New CEO Named for Mitsubishi North America
Fred Diaz, who once headed the Ram brand before Nissan tapped him to lead the company’s truck division, has been put in charge of Mitsubishi’s North American operations.
While I’d love to run a headline saying something to the effect of “Mitsu Raids Corporate Cupboard for a New Raider,” I think the chances of a full-sized, badge-engineered Diamond Star pickup are somewhere between nil and nada, no matter the background of the brand’s new CEO.
Diaz will take the reins from Ryujiro Kobashi, who will return to the mothership in Japan after overseeing the brand in this country for four years. Reportedly, Kobashi will assume a role in overseas sales in Tokyo.
Diaz joined Nissan in 2013 when the company poached him from Ram and installed him as its senior vice president for American sales and marketing. He was later asked to step up the automaker’s efforts in the light truck arena as Division Vice President and General Manager of North America Trucks & Light Commercial Vehicles at Nissan North America. His new appointment is effective April 1.
Becoming head of Mitsubishi on April Fool’s Day. Hmm…
This author has had the privilege of meeting Mr. Diaz at a truck event. An affable guy with a quick grin, the man knows his trucks. He oversaw the creation of Ram as a standalone brand in 2009 as well as the launch of the refreshed 2013 Ram 1500 during that model year. He started at Chrysler in 1989.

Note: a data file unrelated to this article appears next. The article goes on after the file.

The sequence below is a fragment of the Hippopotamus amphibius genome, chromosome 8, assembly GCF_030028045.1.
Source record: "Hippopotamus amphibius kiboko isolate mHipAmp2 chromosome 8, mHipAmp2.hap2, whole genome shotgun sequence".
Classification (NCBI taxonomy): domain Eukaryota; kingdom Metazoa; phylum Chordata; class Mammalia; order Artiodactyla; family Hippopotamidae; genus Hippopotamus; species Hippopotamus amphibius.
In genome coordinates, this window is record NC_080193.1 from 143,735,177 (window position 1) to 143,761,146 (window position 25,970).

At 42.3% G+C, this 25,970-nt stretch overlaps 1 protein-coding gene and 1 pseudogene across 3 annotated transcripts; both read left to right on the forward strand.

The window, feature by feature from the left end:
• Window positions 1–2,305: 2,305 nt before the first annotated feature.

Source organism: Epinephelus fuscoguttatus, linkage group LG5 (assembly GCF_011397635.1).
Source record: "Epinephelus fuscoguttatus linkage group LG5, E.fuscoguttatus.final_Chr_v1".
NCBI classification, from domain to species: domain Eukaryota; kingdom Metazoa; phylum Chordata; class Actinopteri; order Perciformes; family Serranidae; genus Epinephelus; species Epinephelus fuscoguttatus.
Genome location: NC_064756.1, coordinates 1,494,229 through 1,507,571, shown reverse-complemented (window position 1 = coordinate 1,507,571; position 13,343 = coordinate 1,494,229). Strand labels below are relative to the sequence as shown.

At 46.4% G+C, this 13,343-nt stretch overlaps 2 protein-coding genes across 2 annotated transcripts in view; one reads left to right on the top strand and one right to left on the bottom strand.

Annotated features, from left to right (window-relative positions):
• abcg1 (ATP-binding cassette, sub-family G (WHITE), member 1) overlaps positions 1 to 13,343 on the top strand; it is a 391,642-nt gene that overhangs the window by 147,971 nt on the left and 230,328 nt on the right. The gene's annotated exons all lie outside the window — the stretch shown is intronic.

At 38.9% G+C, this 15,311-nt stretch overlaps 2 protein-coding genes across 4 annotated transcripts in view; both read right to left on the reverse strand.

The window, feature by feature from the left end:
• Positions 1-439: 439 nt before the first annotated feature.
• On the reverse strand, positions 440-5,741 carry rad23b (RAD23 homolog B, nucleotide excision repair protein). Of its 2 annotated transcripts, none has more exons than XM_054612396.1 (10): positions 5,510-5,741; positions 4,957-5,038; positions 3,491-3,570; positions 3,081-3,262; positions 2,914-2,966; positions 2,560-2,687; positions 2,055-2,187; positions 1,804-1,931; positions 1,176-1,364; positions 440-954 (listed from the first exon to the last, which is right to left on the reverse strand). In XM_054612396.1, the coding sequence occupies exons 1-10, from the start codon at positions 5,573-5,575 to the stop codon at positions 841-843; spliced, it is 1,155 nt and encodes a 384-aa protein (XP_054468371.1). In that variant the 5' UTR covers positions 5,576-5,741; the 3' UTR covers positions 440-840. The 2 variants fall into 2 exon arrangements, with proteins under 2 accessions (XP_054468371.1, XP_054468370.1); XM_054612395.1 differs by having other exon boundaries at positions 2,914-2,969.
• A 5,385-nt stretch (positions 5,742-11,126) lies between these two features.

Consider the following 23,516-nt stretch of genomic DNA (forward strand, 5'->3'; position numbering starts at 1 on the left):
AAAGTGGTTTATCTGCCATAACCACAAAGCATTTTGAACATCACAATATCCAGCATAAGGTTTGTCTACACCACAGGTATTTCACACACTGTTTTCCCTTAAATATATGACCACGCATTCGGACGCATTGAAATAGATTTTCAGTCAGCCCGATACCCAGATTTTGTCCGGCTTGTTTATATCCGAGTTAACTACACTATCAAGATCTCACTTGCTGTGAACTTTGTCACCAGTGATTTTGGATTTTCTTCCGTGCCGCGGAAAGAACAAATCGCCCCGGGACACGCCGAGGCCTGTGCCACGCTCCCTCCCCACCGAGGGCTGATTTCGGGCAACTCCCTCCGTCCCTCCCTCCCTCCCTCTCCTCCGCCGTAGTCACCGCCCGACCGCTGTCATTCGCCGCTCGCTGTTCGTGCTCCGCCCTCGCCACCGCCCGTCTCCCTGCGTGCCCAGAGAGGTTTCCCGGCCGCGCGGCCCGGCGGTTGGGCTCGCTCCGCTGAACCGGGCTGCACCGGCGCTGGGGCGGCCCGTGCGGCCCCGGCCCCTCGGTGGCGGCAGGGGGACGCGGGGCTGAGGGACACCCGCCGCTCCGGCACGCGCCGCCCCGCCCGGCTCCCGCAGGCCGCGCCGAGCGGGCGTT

Commenting on the appointment, Chief Operating Officer Trevor Mann stated, “The United States is a strategic market for Mitsubishi Motors in our Drive for Growth plan. With his in-depth background and experience in North America, Fred has a strong ability to proactively engage with Mitsubishi Motors’ dealers and customers as we aim to expand our dealership network, enhance our brand, and drive sales growth.”
In October of last year, Mitsubishi announced a three-year plan titled “Drive for Growth” in which it aims to improve the company’s U.S. dealership network and grow sales by 30 percent to 130,000 units per year.
To put that in perspective, Mitsubishi’s U.S. deliveries have risen annually since 2012, including a gain last year that pushed the brand above 100,000 units for the first time since 2007. In 2002, at the height of Fast and Furious mania, the brand sold 345,111 machines. Dealerships in the Great White North contributed about 20,000 annual sales to Mitsubishi’s coffers every year since 2008.
For the 2018 model year, Mitsubishi has the Mirage and Mirage G4 to show customers who are shopping for a car. Those interested in crossovers will be pointed to either the seven-passenger Outlander, the five-passenger Outlander Sport, or the new Eclipse Cross. Both the i-MiEV and Lancer have vanished for 2018.
[Images: Mitsubishi Motors]
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